The first PhD networking event for robotics related researchers was held on Thursday 15th November 2018. Sponsored by the Imperial College Graduate School Research Community Fund and the supported by the Imperial College Robotics Forum (Network of Robotics), this event was aimed to connect PhD researchers across the college that face similar technical and research challenges! Robotics in general is a very multi-disciplinary topic, and with over 28 robotics labs spread across departments and faculties, this event was a great chance to bring people together. Over 50 people from 15 different labs registered for the event, with a turnout of around 40.
5-aside football at Imperial’s new White City Campus takes place very Wednesday lunch time between 12 and 1pm at PlayFootball Shepherds Bush, just A 5-minute walk away. The first event took place on the 7th November and will continue for 10 weeks. The aim of this event was to facilitate activity and departmental communication between staff, PhD students and masters students across all floors of the new Molecular Sciences Research Hub.
This summer, the Chemistry department was the first to move to the new White City Campus. The new building was designed to foster a sense of communication within the department and as the campus is still in development, there are currently little or no social areas, activity / sports spaces.
by Martin Prießner, PhD student in the Department of Chemistry
On Tuesday the 11th of December the first event of this year’s Cross-CDT event series took place. The Cross-CDT event series aims to strengthen the already established friendships and form new ones between CDT students of different disciplines across the different cohort years. By organising meetings and fun activities with an informal character, the participating students get the opportunity to exchange their PhD experiences and professional and private matters. This enables them to form long-lasting friendships which will hopefully surpass their PhD studies.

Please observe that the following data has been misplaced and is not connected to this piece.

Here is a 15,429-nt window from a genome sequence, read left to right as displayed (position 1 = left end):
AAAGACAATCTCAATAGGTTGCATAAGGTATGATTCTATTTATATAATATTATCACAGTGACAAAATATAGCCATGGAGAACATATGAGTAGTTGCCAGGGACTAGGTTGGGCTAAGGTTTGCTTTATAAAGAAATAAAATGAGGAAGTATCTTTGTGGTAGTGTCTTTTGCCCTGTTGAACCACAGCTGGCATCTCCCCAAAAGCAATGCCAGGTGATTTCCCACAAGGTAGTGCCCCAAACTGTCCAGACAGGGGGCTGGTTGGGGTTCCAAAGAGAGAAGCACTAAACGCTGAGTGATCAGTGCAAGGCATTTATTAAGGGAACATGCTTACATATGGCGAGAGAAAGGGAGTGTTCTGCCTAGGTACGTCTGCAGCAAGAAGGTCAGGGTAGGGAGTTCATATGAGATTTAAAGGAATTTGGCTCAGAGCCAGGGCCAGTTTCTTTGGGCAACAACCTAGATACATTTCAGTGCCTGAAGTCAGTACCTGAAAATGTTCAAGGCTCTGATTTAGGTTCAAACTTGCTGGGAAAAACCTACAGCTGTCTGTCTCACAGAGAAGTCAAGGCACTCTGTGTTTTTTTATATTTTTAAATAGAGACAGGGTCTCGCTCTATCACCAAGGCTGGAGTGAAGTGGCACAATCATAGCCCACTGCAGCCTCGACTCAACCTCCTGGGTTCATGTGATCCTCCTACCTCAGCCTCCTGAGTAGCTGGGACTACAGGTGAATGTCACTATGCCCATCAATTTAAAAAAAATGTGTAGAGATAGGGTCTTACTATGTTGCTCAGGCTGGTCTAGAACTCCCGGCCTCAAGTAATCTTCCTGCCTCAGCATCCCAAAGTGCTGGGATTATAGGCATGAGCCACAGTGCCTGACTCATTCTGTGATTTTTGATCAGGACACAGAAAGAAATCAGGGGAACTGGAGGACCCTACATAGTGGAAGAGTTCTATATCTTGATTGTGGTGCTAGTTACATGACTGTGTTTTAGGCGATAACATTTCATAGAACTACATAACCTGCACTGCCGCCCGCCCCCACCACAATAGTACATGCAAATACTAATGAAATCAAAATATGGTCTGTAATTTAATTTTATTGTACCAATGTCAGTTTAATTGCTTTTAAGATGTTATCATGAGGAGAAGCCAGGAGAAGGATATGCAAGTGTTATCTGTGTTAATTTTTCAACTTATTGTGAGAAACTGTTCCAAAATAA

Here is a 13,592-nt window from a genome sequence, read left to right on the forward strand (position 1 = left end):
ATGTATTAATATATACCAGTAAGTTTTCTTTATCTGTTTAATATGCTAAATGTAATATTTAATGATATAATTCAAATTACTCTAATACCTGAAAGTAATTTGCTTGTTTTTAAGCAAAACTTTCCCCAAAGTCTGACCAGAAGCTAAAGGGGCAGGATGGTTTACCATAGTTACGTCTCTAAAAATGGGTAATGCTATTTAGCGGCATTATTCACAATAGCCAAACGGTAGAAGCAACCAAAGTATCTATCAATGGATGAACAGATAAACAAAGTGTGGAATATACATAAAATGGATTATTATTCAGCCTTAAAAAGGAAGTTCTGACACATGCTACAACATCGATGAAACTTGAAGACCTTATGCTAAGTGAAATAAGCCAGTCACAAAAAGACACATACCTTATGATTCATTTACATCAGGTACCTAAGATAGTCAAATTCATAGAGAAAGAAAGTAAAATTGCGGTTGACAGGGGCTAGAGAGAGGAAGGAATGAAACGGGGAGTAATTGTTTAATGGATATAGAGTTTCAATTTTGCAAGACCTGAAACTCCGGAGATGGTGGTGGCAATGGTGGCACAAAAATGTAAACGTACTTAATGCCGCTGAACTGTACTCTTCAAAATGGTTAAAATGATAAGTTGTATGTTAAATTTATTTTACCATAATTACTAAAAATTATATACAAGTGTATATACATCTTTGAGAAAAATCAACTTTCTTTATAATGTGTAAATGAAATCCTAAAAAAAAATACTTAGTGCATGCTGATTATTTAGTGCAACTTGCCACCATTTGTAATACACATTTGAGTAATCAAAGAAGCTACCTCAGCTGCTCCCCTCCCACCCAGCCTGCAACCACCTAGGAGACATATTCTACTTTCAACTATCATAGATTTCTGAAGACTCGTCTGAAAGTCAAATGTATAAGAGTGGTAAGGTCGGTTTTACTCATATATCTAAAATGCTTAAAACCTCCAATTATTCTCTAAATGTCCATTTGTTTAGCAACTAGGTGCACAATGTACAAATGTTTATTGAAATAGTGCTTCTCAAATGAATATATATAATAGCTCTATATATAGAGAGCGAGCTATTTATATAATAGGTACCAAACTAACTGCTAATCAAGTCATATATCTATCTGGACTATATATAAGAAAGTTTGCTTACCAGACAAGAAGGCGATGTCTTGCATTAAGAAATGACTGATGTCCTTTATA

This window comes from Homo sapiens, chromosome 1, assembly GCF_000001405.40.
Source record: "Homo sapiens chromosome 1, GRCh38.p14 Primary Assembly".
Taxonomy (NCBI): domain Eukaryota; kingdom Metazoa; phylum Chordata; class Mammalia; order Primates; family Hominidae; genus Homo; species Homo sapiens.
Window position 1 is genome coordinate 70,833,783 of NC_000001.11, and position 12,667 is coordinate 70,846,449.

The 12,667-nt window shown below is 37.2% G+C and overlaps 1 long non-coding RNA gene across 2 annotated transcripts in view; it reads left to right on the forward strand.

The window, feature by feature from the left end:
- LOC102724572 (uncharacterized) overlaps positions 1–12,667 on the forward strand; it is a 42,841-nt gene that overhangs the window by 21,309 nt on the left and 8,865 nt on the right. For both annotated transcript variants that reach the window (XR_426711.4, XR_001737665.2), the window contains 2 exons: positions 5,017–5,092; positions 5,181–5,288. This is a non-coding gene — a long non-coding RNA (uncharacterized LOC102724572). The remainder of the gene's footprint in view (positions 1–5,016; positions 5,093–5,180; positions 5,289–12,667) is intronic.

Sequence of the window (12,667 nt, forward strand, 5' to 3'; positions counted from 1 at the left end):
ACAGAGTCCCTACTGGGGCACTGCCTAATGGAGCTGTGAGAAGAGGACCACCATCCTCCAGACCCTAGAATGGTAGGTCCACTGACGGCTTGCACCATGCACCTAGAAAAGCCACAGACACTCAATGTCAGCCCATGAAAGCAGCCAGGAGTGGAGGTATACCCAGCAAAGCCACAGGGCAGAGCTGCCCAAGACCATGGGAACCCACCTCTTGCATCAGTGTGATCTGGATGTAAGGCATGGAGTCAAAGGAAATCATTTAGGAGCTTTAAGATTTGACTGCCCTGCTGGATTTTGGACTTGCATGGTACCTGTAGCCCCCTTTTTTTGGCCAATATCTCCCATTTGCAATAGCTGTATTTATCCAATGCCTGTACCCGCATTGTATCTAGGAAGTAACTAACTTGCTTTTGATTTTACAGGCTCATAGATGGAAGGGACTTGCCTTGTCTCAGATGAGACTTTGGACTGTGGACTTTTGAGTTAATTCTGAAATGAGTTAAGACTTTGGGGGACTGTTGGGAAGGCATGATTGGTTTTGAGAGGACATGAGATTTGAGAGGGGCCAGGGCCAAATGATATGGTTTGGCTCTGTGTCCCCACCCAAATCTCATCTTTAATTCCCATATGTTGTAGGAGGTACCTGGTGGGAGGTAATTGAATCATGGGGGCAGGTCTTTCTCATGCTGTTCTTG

On this winter-like evening on the 11th of December a total of 18 CDT students from 4 different CDT programs across two cohort years gathered together in front of the library at Imperial College London.
by Inne Nauwelaers, PhD student at the National Heart and Lung Institute
On Wednesday, 12th of December 2018, students at St. Mary’s School of Medicine building got together for the second building-wide party. Thanks to the financial aid of the Graduate School, we were able to organise a Christmas party, bringing people together from every department at this campus: the School of Public Health, Virology, Respiratory medicine, Infectious Diseases and Paediatrics.
The reason we took the initiative and wanted to bring everyone together, is due to the fact that there is no communal space for people to gather and therefore interaction between departments is often limited.
Workshop On Numerical methods in KomplexitY (WONKY)
08.10.18 to 10.10.18
Amberley, South Downs Way
Our group of 13 doctoral students at the Centre for Complexity Science at Imperial College held a trip of three days in the National Park of the South Downs Way. We stayed in a bunkhouse in Amberley, where we carried out a little workshop on numerical methods and combined it with long strolls in the green countryside. We had a good time and plenty of discussions.
Some years ago, a few of us had the idea of organising a small workshop to share tips and tricks for numerical methods in our research.